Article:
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Post-lockdown gridlock forecast urges drivers to take to cycle routes and walking paths

Transport experts urge Britons to get used to driving less to avoid gridlock on the roads as coronavirus restrictions lift, further suggesting councils provide better cycling routes and walking paths to get the public out of their cars.

Motor traffic has nearly returned to pre-lockdown levels and only 59% of employees have returned to their workplaces, according to government statistics. Another study predicts that health concerns surrounding public transport will result in 2.7 million commuters opting for private car journeys.

‘This funding is a first step that allows more local authorities to put temporary measures in place so more people can move around safely and actively as we emerge from the Covid-19 crisis,’ Sustrans CEO Xavier Brice commented on behalf of the Walking and Cycling Alliance.

In May, Government announced a £250 million emergency funding available for local councils to put in place schemes to promote active travel, such as implementing wider pavements, cycle lanes, and ‘low-traffic neighbourhoods’ (LTNs) whereby selected residential streets are blocked to through motor traffic.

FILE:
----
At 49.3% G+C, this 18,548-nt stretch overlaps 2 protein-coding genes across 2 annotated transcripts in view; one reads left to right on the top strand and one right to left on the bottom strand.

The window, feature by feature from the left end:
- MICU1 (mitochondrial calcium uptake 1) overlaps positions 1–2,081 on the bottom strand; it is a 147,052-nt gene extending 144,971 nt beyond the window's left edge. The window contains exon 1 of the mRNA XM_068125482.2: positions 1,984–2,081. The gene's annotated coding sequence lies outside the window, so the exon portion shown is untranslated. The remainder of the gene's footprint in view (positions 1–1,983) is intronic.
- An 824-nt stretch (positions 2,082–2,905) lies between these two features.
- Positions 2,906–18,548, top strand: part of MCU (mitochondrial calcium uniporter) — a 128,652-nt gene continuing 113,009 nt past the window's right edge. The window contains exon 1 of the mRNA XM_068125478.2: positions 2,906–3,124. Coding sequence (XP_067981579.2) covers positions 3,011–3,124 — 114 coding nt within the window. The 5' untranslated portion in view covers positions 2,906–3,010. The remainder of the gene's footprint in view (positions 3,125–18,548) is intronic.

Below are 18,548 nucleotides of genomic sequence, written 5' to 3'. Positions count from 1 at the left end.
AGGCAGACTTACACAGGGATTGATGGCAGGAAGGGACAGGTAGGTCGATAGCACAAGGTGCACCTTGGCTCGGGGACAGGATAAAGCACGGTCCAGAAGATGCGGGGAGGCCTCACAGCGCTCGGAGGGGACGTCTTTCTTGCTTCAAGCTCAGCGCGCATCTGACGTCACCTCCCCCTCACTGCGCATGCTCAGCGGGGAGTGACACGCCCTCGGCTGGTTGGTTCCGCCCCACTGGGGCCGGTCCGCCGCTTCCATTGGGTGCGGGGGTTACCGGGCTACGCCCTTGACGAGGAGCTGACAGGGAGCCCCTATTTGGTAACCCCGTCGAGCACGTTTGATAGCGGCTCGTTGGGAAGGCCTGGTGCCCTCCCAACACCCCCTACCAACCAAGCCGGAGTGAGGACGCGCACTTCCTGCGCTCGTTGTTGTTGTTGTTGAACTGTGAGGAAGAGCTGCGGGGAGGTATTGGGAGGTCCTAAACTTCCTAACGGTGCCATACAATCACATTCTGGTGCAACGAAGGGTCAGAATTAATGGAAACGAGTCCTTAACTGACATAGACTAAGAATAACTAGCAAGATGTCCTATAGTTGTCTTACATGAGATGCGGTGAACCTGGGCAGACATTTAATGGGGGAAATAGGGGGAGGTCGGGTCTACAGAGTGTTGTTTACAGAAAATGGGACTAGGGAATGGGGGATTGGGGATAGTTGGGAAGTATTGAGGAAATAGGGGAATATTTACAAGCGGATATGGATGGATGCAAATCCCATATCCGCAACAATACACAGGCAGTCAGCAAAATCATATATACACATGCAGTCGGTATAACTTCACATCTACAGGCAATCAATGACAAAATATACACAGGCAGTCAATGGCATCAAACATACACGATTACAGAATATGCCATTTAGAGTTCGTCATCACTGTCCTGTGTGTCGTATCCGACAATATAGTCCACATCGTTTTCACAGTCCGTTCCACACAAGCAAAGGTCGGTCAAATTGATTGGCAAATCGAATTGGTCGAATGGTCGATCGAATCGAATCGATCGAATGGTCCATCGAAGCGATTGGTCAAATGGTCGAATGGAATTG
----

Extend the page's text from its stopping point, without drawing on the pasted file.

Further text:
Although, many of these schemes have been abandoned after backlash from some residents and politicians. For example, Tory MP Crispin Blunt pressured the removal of the pop-up cycle lane in Reigate, Surrey. In particular, London has seen several schemes dismantled, including the proposed bike lane on Euston road and LTN in Lewisham.

Leicester City Council has taken a different approach to cut congestion and pollution by offering travellers e-bikes rather than cars. Sponsored by Santander, £600,000 is being spent on the scheme to make 500 e-bikes available to hire across 50 locations around the city centre.

Rachel Aldred, professor of transport at Westminster University, said non-car transport methods should be encouraged. Aldred has been consulting with Cycling UK, a campaign group urging the government and local authorities to push ahead with schemes to boost walking and cycling.

“Without such changes, motor traffic will only grow further as and when [restrictions] are relaxed,’ she said. ‘[Doing] nothing means more traffic jams, more road injuries, and more pollution,’ Aldred commented.